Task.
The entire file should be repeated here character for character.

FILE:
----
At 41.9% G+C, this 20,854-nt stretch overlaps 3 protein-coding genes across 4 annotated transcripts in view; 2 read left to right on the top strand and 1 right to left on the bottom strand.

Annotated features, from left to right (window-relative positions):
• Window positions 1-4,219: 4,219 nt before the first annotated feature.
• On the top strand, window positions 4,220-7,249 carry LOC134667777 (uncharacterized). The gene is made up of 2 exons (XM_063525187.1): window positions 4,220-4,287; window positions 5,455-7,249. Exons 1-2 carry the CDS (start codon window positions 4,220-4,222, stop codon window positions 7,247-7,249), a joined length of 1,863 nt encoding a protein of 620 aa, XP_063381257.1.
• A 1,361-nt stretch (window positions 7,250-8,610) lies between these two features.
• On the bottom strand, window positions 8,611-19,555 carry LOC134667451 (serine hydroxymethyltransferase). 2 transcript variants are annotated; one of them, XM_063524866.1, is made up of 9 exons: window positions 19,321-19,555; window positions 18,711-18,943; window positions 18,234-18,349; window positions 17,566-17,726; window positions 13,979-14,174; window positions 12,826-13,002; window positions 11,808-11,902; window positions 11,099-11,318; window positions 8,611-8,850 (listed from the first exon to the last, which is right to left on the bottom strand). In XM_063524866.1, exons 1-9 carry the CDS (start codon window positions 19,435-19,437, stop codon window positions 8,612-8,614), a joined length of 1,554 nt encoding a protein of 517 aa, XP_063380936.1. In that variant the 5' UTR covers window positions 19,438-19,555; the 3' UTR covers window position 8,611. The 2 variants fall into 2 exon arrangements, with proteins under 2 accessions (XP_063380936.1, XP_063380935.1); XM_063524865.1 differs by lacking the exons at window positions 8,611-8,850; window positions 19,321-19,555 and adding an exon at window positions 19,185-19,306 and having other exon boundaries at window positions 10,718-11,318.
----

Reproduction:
At 41.9% G+C, this 20,854-nt stretch overlaps 3 protein-coding genes across 4 annotated transcripts in view; 2 read left to right on the top strand and 1 right to left on the bottom strand.

Annotated features, from left to right (window-relative positions):
• Window positions 1-4,219: 4,219 nt before the first annotated feature.
• On the top strand, window positions 4,220-7,249 carry LOC134667777 (uncharacterized). The gene is made up of 2 exons (XM_063525187.1): window positions 4,220-4,287; window positions 5,455-7,249. Exons 1-2 carry the CDS (start codon window positions 4,220-4,222, stop codon window positions 7,247-7,249), a joined length of 1,863 nt encoding a protein of 620 aa, XP_063381257.1.
• A 1,361-nt stretch (window positions 7,250-8,610) lies between these two features.
• On the bottom strand, window positions 8,611-19,555 carry LOC134667451 (serine hydroxymethyltransferase). 2 transcript variants are annotated; one of them, XM_063524866.1, is made up of 9 exons: window positions 19,321-19,555; window positions 18,711-18,943; window positions 18,234-18,349; window positions 17,566-17,726; window positions 13,979-14,174; window positions 12,826-13,002; window positions 11,808-11,902; window positions 11,099-11,318; window positions 8,611-8,850 (listed from the first exon to the last, which is right to left on the bottom strand). In XM_063524866.1, exons 1-9 carry the CDS (start codon window positions 19,435-19,437, stop codon window positions 8,612-8,614), a joined length of 1,554 nt encoding a protein of 517 aa, XP_063380936.1. In that variant the 5' UTR covers window positions 19,438-19,555; the 3' UTR covers window position 8,611. The 2 variants fall into 2 exon arrangements, with proteins under 2 accessions (XP_063380936.1, XP_063380935.1); XM_063524865.1 differs by lacking the exons at window positions 8,611-8,850; window positions 19,321-19,555 and adding an exon at window positions 19,185-19,306 and having other exon boundaries at window positions 10,718-11,318.